Friday, March 31, 2017
Invest Health: Equity Over Equality
Jennifer Daly, Greater Peoria Economic Development Council
In early 2016, I was invited to join a local group pursuing a grant to improve health outcomes in the City of Peoria. The grant, called Invest Health, was designed to bring together a diverse group of leaders from midsized U.S. cities to develop new strategies for increasing and leveraging private and public investments to accelerate improvements in neighborhoods facing the biggest barriers to better health. The program is a collaboration between the Robert Wood Johnson Foundation and Reinvestment Fund.
This initiative was developed to provide an opportunity for midsized cities to transform the way local leaders work together to create diverse, solution-driven partnerships. These partnerships emphasize making changes in low-income neighborhoods to improve resident health and well-being. Such changes can focus on increasing access to quality jobs, affordable housing and nutritious food, as well as reducing crime rates and environmental hazards.
With my fellow team members—which include Melissa Adamson with the Peoria City/County Health Department, Derrick Booth with Peoria Public Schools, Lari LaBello with Illinois Central College and Ross Black with the City of Peoria—I have spent time in Philadelphia and Denver learning about equity, collective impact models and the social determinants of health. At one of these sessions, a keynote speaker showed a picture depicting the difference between equality and equity. It was a great way to help everyone understand why the allocation of resources might be different when seeking equity—and how the outcome could provide a better quality of life for all citizens.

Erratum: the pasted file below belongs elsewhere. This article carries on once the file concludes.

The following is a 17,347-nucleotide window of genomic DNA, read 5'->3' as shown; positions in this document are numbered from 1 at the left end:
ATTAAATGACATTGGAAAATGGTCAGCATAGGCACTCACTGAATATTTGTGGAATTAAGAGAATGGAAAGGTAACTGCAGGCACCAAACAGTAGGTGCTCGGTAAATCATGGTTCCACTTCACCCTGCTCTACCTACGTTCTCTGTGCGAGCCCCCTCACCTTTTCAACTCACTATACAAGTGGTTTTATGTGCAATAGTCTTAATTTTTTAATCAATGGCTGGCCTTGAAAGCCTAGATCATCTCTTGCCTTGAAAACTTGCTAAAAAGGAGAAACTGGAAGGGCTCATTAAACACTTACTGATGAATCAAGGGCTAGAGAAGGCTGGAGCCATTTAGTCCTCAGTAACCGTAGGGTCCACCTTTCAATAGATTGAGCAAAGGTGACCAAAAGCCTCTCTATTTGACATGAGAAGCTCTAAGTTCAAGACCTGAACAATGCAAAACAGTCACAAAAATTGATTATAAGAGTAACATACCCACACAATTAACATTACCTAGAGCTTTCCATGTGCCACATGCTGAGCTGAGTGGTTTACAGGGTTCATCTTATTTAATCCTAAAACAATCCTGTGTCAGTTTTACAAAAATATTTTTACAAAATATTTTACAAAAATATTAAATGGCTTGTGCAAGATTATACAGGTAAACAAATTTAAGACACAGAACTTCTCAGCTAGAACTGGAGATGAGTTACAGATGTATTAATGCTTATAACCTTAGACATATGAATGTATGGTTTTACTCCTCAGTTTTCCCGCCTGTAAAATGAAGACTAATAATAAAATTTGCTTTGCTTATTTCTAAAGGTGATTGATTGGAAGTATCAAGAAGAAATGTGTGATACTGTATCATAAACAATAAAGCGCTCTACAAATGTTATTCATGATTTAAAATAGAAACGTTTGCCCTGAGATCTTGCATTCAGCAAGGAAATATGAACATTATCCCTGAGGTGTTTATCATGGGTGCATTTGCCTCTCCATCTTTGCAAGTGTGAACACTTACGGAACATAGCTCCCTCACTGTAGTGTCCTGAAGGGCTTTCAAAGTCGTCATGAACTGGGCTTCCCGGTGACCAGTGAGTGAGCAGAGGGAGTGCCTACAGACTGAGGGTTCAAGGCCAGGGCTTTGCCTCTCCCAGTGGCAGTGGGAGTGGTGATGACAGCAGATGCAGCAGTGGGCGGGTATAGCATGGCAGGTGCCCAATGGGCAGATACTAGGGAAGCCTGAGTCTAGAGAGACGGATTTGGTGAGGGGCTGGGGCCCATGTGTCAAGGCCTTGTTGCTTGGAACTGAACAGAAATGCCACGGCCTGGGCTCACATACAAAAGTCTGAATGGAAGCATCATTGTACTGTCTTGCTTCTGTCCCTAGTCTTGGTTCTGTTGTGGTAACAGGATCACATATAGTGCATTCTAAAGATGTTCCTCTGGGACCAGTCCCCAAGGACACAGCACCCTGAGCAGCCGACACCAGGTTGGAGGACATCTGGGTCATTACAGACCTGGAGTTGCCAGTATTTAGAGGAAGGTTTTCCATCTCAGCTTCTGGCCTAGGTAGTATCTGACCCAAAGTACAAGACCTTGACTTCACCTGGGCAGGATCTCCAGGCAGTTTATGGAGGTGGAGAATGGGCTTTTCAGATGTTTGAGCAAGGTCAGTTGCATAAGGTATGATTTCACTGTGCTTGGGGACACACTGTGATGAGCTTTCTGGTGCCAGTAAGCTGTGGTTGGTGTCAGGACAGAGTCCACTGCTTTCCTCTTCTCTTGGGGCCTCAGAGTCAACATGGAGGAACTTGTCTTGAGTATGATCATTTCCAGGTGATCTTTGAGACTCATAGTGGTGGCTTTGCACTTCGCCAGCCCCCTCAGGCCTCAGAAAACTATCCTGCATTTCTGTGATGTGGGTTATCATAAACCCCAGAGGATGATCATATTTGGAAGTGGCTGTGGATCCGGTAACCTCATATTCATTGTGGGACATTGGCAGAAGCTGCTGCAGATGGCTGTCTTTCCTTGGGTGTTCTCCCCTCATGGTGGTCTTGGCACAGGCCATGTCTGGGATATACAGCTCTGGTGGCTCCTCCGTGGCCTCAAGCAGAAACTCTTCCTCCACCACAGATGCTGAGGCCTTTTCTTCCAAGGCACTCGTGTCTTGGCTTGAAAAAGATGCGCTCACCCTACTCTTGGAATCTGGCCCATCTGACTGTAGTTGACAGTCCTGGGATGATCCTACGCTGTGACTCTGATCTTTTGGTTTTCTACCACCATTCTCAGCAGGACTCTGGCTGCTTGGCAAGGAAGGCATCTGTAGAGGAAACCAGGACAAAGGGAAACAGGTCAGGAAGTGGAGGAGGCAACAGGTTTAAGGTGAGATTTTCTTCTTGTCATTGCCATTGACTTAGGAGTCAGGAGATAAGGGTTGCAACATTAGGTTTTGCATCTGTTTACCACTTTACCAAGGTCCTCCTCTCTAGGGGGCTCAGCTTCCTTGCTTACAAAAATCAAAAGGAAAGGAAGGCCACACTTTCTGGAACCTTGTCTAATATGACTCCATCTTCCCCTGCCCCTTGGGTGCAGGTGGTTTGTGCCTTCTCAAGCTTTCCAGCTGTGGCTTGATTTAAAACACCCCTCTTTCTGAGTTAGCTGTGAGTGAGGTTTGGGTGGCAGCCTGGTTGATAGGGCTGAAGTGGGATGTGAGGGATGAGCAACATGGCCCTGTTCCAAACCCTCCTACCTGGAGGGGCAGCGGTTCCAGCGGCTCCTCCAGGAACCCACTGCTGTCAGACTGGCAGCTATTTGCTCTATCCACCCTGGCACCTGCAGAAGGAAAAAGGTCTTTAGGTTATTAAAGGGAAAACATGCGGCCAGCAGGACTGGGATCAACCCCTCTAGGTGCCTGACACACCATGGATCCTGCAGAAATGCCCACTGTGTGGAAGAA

Our team has grown beyond five. Community organizations including LISC, Heart of Illinois United Way, Peoria Police Department, Peoria Park District, Gifts in the Moment and others are joining our efforts to see how we might work together—in a more collective and strategic way—to bring greater equity to the city and improve the health of our neighbors and friends.